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Title: "Are we there yet?" : a study of the Oxford University Press pathways to school improvement
Author: Davis, Susila
Awarding Body: University of Oxford
Current Institution: University of Oxford
Date of Award: 2018
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This study explores the workings of, and practitioner engagement with, a selection of online resources provided by the Oxford University Press (OUP) intended to support primary schools' engagement in improvement tasks. On 5 November 2013, the OUP launched 'Pathways', an online 'four-step system' to school improvement comprising the following phases: 'audit', 'strategic planning', 'take action' and 'evaluate impact'. The resources, consisting of 23 different Pathways divided by 'issue', aim to support primary schools through a range of whole school improvement and curriculum-focused topics, for example increasing parental engagement and promoting outstanding reading. This research investigated primary school practitioner perceptions and attitudes towards OUP Pathways and both collective and individual improvement practice via an embedded multi-method case study comprising a purposive sample of five primary schools that signed up to use Pathways. It also followed the evolution of Pathways itself using a "design-based research" (DBR) framework. DBR focuses on bridging the realms of academia and external, more practical contexts, the documentation and monitoring of how designs function in authentic settings (The Design-Based Research Collective, 2003) and promoting research impact through user engagement in the development of theoretically-linked real-world learning environments. The growth and use of Pathways by schools was investigated through the theoretical lenses of the Dynamic Approach to School Improvement, DASI (Creemers and Kyriakides, 2012) and Guskey's five-level model of Continuing Professional Development, CPD evaluation (2002a). During the project, teachers and school leaders engaged with a variety of resources to inform their practice and support collaborative working with colleagues, including Pathways. This research focuses uniquely on how teaching practitioners engage with and perceive technology in their school improvement practice and professional development experiences. Pathways, rather than being regarded as a digital platform on its own, appeared to function as part of a bigger 'professional learning environment' and 'school improvement space' for practitioners that enabled more structured offline and wider interactions and discussions to take place around school improvement issues. Pathways tools seemed to offer opportunities for teachers and middle leaders to work both collaboratively, individually and autonomously - with their work being partially 'mediated' by Pathways itself as a resource, and specific 'hospitable conditions' cultivated by senior leadership such as professional guidance, support and trust. The nexus of two fields that are usually studied separately is explored here: school improvement and its links with how knowledge is developed, managed and mediated; and practitioners' use of digital technologies for their own learning and development. This study's unique contribution to the fields of educational effectiveness and improvement and educational digital technologies lies in its innovative application of a DBR framework to study primary school improvement processes and journeys, and how these might be influenced by the development of an online technology platform for teachers that aims to extend knowledge and develop their capacities to engage in improvement practice.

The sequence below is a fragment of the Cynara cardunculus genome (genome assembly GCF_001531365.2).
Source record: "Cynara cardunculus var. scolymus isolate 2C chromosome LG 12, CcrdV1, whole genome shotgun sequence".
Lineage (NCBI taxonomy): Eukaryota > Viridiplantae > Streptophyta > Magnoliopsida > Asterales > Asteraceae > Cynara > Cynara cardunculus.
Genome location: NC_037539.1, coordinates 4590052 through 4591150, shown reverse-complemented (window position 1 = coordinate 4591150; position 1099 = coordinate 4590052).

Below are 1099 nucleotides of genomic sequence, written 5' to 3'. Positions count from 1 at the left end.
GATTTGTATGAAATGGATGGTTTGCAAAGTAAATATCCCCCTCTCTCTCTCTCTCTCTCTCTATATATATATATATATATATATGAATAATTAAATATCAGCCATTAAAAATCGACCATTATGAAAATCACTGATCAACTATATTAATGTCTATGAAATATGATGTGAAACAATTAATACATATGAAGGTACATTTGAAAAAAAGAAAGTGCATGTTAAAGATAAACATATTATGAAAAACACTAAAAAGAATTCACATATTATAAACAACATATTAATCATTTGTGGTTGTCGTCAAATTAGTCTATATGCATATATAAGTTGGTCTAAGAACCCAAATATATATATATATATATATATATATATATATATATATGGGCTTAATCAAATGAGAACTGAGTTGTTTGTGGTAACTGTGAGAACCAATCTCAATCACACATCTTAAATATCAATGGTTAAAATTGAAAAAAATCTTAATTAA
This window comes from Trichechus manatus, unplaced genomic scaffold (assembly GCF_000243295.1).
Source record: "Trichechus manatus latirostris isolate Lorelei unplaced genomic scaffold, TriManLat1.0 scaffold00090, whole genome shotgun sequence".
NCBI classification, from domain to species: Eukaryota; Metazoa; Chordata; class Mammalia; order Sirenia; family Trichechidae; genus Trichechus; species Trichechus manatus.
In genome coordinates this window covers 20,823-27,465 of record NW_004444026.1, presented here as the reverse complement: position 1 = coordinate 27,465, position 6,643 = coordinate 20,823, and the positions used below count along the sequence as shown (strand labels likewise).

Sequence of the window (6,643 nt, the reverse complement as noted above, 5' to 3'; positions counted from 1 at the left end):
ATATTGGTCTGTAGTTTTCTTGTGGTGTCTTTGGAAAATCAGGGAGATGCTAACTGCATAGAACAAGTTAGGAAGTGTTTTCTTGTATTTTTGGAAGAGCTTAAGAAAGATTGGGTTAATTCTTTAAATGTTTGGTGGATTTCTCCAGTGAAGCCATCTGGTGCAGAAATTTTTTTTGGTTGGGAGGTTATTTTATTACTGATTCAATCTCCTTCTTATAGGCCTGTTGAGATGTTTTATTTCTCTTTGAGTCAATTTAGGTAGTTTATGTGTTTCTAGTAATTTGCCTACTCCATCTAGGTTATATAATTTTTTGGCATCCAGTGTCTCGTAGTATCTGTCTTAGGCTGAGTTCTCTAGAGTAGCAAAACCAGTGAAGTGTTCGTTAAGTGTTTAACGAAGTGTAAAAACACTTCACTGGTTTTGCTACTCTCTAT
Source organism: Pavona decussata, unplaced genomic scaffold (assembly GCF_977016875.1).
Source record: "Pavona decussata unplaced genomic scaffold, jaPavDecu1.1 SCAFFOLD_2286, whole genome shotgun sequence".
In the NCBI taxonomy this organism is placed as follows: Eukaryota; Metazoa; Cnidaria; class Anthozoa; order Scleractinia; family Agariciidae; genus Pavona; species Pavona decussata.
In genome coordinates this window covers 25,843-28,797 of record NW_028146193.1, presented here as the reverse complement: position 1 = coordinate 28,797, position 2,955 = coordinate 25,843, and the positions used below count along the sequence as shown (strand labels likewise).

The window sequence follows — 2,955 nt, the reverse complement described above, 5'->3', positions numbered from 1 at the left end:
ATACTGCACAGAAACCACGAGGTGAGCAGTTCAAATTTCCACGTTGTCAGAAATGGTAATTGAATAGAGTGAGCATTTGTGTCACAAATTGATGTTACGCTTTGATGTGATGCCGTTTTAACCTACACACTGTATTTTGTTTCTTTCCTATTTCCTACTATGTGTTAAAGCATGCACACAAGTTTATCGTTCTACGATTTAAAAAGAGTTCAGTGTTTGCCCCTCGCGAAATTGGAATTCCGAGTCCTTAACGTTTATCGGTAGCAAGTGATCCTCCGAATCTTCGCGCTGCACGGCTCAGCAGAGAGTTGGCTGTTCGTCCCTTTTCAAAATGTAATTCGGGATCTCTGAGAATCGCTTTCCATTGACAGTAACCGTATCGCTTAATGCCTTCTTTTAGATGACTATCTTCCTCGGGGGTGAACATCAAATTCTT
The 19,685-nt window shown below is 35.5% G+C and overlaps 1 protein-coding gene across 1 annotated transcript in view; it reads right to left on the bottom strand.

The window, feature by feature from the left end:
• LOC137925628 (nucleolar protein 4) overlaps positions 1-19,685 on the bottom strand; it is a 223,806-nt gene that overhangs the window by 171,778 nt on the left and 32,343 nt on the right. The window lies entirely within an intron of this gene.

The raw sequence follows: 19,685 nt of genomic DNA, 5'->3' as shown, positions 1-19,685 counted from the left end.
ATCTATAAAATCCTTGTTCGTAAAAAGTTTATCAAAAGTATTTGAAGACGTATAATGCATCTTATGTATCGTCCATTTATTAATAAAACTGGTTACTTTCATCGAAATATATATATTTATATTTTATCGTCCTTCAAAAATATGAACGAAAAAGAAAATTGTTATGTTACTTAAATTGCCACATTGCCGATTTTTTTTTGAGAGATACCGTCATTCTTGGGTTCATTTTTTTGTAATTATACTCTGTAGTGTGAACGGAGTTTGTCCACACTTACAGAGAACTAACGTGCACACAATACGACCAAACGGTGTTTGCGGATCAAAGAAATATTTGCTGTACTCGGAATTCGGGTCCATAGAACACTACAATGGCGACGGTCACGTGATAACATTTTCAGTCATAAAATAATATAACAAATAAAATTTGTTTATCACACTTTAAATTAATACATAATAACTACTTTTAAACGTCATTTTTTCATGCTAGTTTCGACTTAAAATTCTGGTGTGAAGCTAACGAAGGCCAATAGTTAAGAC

Supervisor: Sammons, Pamela ; Chankseliani, Maia Sponsor: Economic and Social Research Council ; Oxford University Press
Qualification Name: Thesis (Ph.D.) Qualification Level: Doctoral
EThOS ID:  DOI: Not available
Keywords: Education